The Asotin County Sheriff's Office is feeling a little relief this year thanks to the health of their inmates.
Asotin County Sheriff Ken Bancroft is breathing a little easier at the end of this budget year. Some of that relief can be attributed to inmate medical costs.
"My budget is $130,000 for medical alone, it's about a-tenth of the budget for the jail," said Bancroft.
Bancroft said he's got about $24,000 left in that budget allotment. Below average in a jail that houses roughly fifty inmates on a given day.
"I sit there and gnaw on my fingernails worried if we're going to go over or under," said Bancroft.
It's a constitutional right for inmates to have access to dental care, prescriptions, hospital visits and surgery. Whether they can afford it or not.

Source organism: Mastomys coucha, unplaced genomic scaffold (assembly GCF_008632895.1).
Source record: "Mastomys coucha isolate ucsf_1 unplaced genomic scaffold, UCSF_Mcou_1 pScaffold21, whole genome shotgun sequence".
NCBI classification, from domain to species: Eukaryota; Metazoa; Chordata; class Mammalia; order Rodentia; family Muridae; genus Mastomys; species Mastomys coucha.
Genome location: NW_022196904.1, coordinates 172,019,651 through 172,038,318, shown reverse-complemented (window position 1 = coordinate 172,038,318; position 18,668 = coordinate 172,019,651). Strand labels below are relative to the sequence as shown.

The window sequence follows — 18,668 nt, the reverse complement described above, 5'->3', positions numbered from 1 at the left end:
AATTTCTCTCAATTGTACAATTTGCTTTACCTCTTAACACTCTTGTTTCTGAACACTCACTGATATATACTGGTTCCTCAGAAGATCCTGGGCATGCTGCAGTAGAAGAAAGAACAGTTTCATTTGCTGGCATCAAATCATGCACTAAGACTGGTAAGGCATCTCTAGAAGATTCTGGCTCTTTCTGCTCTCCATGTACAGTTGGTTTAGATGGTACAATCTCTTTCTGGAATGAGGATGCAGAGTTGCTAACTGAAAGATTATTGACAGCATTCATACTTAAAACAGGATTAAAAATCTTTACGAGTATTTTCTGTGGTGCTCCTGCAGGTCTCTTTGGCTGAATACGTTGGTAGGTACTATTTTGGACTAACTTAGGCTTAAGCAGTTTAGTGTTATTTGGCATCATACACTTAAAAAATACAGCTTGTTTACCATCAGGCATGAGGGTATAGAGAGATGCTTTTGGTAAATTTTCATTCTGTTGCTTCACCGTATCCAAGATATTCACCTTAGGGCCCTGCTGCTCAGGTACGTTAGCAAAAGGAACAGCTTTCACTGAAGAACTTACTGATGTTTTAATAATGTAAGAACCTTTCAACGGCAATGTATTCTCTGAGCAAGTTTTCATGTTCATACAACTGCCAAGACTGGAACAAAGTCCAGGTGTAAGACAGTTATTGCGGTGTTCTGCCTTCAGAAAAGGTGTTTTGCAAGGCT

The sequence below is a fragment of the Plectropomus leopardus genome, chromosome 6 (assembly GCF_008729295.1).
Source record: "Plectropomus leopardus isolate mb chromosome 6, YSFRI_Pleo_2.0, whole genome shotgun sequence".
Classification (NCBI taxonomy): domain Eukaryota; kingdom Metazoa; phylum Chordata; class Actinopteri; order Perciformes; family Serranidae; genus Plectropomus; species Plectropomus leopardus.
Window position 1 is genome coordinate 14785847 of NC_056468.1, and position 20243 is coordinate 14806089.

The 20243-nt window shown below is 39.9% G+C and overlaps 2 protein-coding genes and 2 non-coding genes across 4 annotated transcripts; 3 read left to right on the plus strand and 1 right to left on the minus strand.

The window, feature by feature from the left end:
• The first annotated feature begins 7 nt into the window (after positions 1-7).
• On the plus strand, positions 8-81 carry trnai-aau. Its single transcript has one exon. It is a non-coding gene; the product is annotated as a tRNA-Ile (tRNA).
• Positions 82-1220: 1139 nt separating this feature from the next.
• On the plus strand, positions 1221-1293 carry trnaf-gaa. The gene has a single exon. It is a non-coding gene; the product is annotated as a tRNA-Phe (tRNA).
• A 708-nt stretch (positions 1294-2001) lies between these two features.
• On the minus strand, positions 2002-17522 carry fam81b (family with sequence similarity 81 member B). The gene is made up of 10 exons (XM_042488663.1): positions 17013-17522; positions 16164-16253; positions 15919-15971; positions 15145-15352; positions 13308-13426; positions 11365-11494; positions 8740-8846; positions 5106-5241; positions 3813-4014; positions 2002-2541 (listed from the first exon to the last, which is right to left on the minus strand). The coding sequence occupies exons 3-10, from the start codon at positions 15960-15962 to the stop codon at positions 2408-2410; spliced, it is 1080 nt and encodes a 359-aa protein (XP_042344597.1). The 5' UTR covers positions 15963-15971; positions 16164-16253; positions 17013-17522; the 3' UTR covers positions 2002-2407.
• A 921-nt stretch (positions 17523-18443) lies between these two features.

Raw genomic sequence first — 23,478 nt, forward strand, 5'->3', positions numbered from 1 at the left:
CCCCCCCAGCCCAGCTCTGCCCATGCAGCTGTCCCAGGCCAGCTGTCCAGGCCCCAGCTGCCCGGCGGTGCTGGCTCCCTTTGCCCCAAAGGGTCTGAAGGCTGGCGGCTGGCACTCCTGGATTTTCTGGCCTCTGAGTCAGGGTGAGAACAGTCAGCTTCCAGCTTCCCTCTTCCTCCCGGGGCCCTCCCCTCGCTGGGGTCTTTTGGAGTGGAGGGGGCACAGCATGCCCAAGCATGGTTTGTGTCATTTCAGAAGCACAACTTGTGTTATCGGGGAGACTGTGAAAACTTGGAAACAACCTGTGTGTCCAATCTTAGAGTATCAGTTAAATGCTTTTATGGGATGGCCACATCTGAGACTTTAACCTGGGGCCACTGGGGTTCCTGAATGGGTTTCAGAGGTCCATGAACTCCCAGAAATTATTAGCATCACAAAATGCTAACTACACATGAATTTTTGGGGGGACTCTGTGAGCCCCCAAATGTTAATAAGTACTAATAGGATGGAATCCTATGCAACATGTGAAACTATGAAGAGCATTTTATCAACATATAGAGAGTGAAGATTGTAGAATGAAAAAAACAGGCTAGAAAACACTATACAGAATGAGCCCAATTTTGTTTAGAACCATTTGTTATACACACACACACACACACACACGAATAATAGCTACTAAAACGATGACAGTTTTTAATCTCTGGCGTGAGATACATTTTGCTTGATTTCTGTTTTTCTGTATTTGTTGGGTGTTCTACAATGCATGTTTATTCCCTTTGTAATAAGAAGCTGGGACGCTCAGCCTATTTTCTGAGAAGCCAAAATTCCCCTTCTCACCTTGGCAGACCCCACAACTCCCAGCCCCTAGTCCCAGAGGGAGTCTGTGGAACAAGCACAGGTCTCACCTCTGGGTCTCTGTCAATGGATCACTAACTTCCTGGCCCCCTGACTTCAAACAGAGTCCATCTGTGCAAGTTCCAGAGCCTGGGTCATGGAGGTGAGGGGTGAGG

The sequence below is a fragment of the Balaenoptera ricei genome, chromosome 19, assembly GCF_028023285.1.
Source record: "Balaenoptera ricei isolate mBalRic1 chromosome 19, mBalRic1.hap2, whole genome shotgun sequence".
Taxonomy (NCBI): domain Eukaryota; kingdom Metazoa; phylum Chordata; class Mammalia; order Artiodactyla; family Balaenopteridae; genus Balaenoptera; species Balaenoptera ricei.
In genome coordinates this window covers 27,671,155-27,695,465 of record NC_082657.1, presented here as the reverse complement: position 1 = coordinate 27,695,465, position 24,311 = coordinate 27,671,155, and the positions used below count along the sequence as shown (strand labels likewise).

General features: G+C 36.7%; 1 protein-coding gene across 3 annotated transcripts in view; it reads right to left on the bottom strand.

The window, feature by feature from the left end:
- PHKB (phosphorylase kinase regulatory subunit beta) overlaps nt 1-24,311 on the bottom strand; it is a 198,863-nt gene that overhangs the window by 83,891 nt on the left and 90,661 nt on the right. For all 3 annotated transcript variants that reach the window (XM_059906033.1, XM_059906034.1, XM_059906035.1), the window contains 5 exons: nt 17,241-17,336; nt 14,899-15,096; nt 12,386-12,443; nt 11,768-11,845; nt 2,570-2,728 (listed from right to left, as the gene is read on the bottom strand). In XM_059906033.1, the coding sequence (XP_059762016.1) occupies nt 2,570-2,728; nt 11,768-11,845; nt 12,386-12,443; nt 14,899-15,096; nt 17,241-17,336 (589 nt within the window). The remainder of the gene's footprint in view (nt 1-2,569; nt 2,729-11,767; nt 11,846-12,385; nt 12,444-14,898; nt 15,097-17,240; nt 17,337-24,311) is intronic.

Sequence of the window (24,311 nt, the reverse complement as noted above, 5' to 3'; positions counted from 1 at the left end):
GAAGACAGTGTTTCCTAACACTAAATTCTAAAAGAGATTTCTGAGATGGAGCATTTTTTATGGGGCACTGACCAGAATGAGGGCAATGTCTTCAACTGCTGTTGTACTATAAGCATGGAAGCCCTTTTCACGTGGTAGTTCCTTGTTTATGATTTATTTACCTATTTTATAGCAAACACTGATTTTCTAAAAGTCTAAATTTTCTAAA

"We have the obligation to maintain their health," said Bancroft. "And it's our goal that they walk out of here in better condition than they came in."
And in serious emergencies, like an inmate who contracted the flesh-eating disease MRSA, they provide around the clock bedside guards.
"Bad enough that he had to have surgery and had ICU care," said Bancroft.
In Washington state prisons the medical care system is slightly different than the county jails as they have 24-hour in house care. But Department of Corrections Spokesperson Norah West said they are well in their budget this year also.
"The average annual cost of health care per offender is roughly $6,000," said West. "And we have roughly 17,000 offenders in our care."
Bancroft said if the inmate is able to afford it or has insurance the county gets paid back after their sentence.
The Asotin County Sheriff's budget for the 2013 budget year is $1.27 million dollars.